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Coalition for Citizens with Disabilities

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“I looked at what these people had to endure in the shelters, and I know I couldn’t have done it,” Troupe says. “I saw the cots on the floor and I knew I couldn’t get down there out of my wheelchair. And if I did, I couldn’t get back up.”                 
Mary Troupe, Executive Director of Coalition for Citizens with Disabilities


Mary’s Story The day of Hurricane Katrina, trees were down and the power was out. Mary Troupe, Executive Director of the Coalition for Citizens with Disabilities, had long been concerned about the lack of emergency preparedness on the state’s part, particularly when it came to the needs of people with disabilities—people like herself.


Troupe first became involved with the Coalition for Citizens with Disabilities as a volunteer, back when her kids were first leaving home. She eventually became a board member, then the board president, and finally stepped in to become the organization’s executive director. Founded in 1989, the Coalition is a disability rights organization comprised of Mississippians with disabilities, their families, and organizations that advocate for people with disabilities. The group’s mission is to expand opportunities and enhance the quality of life for children, adolescents and adults with disabilities, as well as their families, and to empower them to reach their full potential in every aspect of their lives.


After the storm had passed, Troupe called her staff of 5 together, ascertained that everyone was ok, and then sent them out to the shelters to do some reconnaissance. What they found was that Jackson’s population had doubled in 24 hours, able bodied and disabled alike. And Troupe’s initial hunch had been correct: the State of Mississippi was woefully unprepared to deal with the special needs of its disabled population.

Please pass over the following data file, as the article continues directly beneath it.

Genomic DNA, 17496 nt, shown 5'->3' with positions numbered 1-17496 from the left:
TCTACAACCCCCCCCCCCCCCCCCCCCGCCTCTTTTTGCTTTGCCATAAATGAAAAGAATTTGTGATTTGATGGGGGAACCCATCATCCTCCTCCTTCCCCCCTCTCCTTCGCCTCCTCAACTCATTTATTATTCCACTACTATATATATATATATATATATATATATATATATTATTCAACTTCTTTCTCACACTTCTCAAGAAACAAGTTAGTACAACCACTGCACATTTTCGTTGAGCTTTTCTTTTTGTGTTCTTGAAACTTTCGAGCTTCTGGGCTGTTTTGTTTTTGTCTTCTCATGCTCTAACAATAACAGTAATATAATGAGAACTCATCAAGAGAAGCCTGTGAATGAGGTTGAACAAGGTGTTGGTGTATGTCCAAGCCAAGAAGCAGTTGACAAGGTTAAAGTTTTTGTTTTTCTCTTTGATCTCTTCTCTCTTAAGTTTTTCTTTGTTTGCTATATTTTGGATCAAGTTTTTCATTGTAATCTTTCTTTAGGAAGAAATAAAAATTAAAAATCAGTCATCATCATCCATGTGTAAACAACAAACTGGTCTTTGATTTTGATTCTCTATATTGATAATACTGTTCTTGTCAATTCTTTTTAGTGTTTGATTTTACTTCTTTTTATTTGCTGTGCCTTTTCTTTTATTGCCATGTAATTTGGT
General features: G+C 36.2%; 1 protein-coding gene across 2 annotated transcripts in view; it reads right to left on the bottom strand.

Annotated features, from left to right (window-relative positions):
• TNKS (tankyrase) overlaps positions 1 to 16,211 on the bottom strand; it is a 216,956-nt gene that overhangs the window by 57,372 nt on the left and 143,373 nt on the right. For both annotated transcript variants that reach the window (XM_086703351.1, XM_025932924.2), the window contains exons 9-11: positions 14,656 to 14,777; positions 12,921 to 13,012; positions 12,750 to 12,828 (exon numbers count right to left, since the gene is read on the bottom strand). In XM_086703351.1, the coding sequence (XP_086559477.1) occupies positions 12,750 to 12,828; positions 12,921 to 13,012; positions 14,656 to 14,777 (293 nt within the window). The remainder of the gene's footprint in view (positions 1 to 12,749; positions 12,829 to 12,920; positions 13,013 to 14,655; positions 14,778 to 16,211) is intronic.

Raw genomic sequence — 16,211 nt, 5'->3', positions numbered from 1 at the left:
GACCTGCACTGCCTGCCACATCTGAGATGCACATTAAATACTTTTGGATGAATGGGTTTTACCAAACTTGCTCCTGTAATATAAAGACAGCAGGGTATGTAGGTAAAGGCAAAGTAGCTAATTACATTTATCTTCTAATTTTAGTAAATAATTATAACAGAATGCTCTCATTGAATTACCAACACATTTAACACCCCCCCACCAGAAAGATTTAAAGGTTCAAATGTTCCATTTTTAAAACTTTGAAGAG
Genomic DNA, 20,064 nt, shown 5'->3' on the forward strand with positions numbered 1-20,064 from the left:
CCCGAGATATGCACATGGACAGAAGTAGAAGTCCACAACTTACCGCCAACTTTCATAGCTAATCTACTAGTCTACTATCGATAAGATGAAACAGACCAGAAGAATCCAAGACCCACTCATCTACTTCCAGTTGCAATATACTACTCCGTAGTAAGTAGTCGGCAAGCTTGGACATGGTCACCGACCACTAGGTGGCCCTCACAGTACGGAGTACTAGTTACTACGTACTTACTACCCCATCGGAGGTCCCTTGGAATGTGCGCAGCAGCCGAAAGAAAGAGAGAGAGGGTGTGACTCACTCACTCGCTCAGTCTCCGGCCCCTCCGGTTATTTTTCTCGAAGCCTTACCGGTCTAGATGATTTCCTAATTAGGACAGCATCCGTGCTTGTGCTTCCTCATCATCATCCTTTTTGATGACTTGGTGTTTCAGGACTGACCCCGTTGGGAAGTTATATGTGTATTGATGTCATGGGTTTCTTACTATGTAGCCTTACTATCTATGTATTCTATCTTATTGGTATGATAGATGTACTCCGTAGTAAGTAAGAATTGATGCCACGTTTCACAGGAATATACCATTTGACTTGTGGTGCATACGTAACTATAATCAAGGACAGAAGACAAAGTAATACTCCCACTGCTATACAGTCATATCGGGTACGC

Coalition for Citizens with Disabilities: Intervening after the storm Coalition staff, led by outreach coordinator, Clyde Monroe, who is legally blind, realized immediately that the shelters were not equipped for people with disabilities. In fact, there were no shelters at all for people with special needs, and they were being turned away from regular shelters “for safety purposes.” Many people were forced to evacuate with their families, yet no shelter had been set up that could accommodate someone with a disability and their family. So the First Baptist Church of Jackson became a special needs shelter. Troupe says, “They housed nearly 60 people with significant health challenges and they were wonderful.”


Once the immediate needs for shelter were met, Troupe and her staff began working to get ADA accessible trailers from FEMA. “People couldn’t get their wheelchairs into the bathrooms of FEMA trailers,” said Troupe. “There were no ramps. FEMA expected mothers to pick up their disabled children and carry them to the bathroom.”


Mental health issues were equally challenging. People quickly ran out of medication and had difficulty negotiating the chaos. Troupe helped arrange for families with children with autism to go to a camp in North Mississippi as the commotion of the shelters was too much for these kids. One four-year-old child, Troupe said, tried to commit suicide. “She lost everything to the water, so she tried to drown herself, to go back to the water.”